Campaign operatives love to hate this academic assessment of politics, much like Wall Street belittles the technical analysts who use past performance to predict stock-market moves.

The tension between the strategists and the scientists speaks to the distinct approaches they employ: Political professionals (including journalists) study strategy, tactics, the day-to-day activities of a campaign, while political scientists see fundamentals shaping every election, almost no matter the strength of a candidate.

In 2012, for example, most strategists think Obama won because he ran one of the best presidential campaigns in American history while Mitt Romney ran one of the worst. According to political scientists, however, Obama's victory was a product of favorable conditions, such as an improving economy, decent approval ratings, and his incumbency. The unemployment rate was high, yes, but the state of the economy matters little compared with the direction it's headed.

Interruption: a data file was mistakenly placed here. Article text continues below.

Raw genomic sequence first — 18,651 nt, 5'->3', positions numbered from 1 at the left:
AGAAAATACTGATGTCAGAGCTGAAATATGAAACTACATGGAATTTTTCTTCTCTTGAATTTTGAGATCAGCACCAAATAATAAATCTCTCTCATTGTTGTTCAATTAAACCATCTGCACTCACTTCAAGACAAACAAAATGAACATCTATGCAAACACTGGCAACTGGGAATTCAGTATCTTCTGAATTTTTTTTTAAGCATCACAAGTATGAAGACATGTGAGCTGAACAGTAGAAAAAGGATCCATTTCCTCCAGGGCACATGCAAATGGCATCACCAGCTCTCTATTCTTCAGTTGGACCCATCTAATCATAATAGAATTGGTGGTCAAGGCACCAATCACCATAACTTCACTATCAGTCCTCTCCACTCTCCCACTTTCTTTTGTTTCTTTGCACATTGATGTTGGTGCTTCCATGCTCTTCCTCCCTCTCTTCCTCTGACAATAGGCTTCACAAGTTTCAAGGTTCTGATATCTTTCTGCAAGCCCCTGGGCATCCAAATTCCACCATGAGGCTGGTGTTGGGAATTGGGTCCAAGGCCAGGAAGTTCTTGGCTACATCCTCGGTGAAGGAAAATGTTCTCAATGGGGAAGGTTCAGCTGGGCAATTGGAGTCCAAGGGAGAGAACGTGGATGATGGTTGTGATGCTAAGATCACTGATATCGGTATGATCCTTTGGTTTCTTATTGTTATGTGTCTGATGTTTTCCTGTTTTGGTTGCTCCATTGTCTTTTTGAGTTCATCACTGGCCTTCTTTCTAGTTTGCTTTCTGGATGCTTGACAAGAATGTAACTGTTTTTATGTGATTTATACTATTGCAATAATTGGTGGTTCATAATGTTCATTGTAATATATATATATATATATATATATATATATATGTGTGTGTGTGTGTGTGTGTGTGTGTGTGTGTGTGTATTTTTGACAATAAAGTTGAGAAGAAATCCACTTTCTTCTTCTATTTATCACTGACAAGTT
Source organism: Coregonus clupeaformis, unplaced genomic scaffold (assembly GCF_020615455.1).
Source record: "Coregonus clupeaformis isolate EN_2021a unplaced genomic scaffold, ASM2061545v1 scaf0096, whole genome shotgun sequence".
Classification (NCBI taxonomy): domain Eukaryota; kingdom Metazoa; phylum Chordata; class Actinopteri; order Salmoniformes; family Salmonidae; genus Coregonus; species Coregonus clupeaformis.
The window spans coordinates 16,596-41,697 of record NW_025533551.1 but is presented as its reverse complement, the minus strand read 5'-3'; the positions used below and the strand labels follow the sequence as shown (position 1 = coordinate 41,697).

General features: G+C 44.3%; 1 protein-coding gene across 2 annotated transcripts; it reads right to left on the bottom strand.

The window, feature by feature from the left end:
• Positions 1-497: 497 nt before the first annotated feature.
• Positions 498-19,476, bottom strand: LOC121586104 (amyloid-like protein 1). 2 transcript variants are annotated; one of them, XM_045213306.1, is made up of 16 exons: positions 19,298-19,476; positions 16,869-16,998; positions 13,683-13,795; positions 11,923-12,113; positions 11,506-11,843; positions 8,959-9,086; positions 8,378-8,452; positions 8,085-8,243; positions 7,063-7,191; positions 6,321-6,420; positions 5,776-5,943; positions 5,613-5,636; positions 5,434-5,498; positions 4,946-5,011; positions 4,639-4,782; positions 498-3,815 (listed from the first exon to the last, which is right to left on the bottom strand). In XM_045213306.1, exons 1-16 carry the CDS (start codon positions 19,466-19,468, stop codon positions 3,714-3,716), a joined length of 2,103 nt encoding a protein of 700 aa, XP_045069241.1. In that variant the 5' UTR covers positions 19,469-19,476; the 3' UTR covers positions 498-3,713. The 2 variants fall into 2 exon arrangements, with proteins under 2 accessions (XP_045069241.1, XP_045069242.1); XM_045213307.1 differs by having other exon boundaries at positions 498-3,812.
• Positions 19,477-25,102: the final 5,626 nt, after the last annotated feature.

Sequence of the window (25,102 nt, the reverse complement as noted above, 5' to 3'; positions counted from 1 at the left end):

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Mister Mets
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« Reply #1 on: February 18, 2015, 12:37:43 pm »

A lot of the academics are only looking post WW2, a huge mistake. The best period to look at is probably the late 1800s which had a GOP presidential majority but Democrats often controlled Congress. A lot of the elections were close in the 1880s and gave the GOP 51-47, 52-46 majorities in the 1890s. The problem for today's GOP is that demographics opened up the GOP's margins in the early 1900s, something that can happen for today's Democrats as more minorities become regular voters. And this will eventually trickle down to Congress as it did then.

If the GOP wins in 2016 then they could reverse their decline with young people and minorities but they also could be a one-term wreck like Carter was in 1980.